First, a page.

Sagaponack Village will continue to examine the idea of forming its own police department: The Village Board on Monday afternoon unanimously agreed to hold a special meeting on September 7, at which a final decision will be made.
The board approved the hiring of former Southampton Village and Southampton Town Police Chief William Wilson Jr. to do an analysis of exactly what the start-up costs and potential contractual obligations would be for the village if it created its own police department, rather than relying on coverage by Southampton Town Police. Mr. Wilson will present the analysis at the September 7 meeting.
The village is considering whether to form a full-fledged police force, staffed full time, or a part-time force that only provides its own coverage on a seasonal basis, or for one of three shifts per day, and contracts with a neighboring force—Southampton Town or East Hampton Town are the most likely candidates—to cover the rest of the time. Creating a village department would allow village officials more ability to negotiate the terms and costs of coverage, something it cannot do with Southampton Town now.
Board members said there will not be a dedicated public hearing on the proposal, since one is not required for a simple board resolution, but that public comment would be allowed at the special meeting. The board will vote on the measure at the same meeting.
Mayor Donald Louchheim said at a specially scheduled Saturday morning meeting earlier this month that he did not want to see the village form its own police force unless there was clear, broad-based support from village residents for doing it. He did not say at Monday’s meeting whether the board has decided such broad support was present or not.
The mayor also said that had researched the possibility of holding a referendum of village residents on the topic of the creation of the police force, and he found that state laws specifically prohibit holding a vote to approve such a measure.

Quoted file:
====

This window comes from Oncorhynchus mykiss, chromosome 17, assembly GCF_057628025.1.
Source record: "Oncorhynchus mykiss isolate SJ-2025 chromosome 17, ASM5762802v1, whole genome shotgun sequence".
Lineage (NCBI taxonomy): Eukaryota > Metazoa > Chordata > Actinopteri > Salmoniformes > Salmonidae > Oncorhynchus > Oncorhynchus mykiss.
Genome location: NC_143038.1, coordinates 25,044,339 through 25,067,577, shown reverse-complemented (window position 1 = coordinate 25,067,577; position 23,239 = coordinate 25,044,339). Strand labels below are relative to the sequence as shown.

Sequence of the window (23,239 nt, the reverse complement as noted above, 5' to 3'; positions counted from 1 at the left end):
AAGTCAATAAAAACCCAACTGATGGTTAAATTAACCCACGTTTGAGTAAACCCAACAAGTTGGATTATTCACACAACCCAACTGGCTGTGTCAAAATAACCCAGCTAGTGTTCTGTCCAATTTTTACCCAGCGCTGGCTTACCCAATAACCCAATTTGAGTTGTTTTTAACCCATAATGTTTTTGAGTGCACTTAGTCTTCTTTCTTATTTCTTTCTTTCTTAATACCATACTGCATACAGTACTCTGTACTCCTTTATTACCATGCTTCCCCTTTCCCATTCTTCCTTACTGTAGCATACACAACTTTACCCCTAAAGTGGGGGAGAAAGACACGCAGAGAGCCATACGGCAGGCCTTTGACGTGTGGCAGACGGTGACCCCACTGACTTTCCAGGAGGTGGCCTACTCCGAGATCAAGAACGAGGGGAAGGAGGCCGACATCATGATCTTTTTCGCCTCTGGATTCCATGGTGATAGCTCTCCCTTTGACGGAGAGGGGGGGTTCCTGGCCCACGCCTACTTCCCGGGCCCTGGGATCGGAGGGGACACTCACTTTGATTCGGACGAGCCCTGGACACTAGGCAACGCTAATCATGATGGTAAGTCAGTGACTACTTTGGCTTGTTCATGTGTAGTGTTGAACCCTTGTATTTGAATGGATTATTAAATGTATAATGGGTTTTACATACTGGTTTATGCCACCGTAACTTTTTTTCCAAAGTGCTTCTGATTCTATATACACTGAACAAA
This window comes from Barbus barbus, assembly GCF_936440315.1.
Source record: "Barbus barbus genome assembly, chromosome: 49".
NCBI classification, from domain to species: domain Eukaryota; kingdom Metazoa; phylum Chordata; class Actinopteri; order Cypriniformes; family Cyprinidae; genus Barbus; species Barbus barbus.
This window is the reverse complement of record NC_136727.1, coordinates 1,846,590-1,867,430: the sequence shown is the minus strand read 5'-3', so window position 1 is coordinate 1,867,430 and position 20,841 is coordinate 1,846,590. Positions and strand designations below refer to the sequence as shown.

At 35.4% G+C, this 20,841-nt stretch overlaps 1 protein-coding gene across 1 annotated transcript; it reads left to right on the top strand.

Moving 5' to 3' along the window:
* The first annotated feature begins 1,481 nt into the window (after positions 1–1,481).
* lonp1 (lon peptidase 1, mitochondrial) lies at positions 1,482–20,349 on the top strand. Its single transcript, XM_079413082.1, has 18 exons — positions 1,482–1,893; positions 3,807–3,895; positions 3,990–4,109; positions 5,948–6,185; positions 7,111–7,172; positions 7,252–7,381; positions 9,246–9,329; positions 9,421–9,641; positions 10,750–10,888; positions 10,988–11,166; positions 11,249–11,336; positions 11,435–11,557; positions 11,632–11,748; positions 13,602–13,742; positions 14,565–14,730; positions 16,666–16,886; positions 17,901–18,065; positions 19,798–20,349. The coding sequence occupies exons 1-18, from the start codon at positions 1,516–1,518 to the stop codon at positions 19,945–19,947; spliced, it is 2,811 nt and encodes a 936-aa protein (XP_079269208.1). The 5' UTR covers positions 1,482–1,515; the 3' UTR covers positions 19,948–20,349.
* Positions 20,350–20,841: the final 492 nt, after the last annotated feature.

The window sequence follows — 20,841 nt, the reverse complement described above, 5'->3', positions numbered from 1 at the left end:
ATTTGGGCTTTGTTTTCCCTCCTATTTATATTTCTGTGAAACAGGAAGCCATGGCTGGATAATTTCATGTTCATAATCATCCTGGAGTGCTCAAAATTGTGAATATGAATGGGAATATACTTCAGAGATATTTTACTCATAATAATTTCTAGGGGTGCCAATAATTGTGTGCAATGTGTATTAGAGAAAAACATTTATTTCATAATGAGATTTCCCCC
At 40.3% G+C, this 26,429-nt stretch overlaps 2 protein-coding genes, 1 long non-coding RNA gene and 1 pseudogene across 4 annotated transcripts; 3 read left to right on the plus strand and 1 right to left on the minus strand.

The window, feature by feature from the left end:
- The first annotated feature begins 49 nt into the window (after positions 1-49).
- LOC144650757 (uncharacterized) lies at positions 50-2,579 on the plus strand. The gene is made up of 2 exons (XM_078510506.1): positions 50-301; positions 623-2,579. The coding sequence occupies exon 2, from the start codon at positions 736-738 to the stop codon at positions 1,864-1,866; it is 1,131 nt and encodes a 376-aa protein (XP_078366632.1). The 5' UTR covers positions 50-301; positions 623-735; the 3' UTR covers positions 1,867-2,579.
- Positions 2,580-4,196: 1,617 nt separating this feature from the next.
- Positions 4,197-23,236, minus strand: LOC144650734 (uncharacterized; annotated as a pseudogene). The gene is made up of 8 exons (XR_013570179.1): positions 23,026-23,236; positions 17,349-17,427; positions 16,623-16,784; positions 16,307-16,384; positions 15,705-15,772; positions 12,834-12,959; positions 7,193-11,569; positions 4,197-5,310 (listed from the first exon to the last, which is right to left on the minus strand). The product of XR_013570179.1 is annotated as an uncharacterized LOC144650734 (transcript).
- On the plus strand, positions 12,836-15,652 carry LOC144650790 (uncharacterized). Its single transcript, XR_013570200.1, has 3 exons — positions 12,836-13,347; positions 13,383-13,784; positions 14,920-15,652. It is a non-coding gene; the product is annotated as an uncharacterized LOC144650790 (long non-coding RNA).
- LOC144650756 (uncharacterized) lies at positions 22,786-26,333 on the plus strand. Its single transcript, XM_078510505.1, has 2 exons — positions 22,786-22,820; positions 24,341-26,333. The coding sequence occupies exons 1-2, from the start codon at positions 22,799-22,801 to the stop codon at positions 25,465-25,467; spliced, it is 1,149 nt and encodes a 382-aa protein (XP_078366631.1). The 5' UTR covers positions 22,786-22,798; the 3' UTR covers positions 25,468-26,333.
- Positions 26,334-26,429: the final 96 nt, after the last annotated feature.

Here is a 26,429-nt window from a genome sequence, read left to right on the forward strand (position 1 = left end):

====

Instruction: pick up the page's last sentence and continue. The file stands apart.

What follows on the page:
Mr. Louchheim said that he met with Southampton Town Supervisor Anna Throne-Holst last week to discuss possible changes to the way Town Police provide coverage to the village, which could head off the creation of a village department, but that no offer from the town has materialized. He said that up until the September 7 meeting date, the village would listen to any offers the town might make.
“I met with the supervisor last week and told her we are still waiting and, uh, we are still waiting,” Mr. Louchheim said. “I told her what our schedules were, and that up until our final deadline … we are willing to consider any proposal we are given.”
If the village were to form its own force and contract with East Hampton Town for its supplemental coverage, Southampton Town would lose some $2.3 million in annual tax revenues paid by Sagaponack residents—an amount roughly equal to more than 10 percent of the town’s total police budget. The cuts, town officials have said, could mean several police officers would have to be laid off from the already shorthanded department.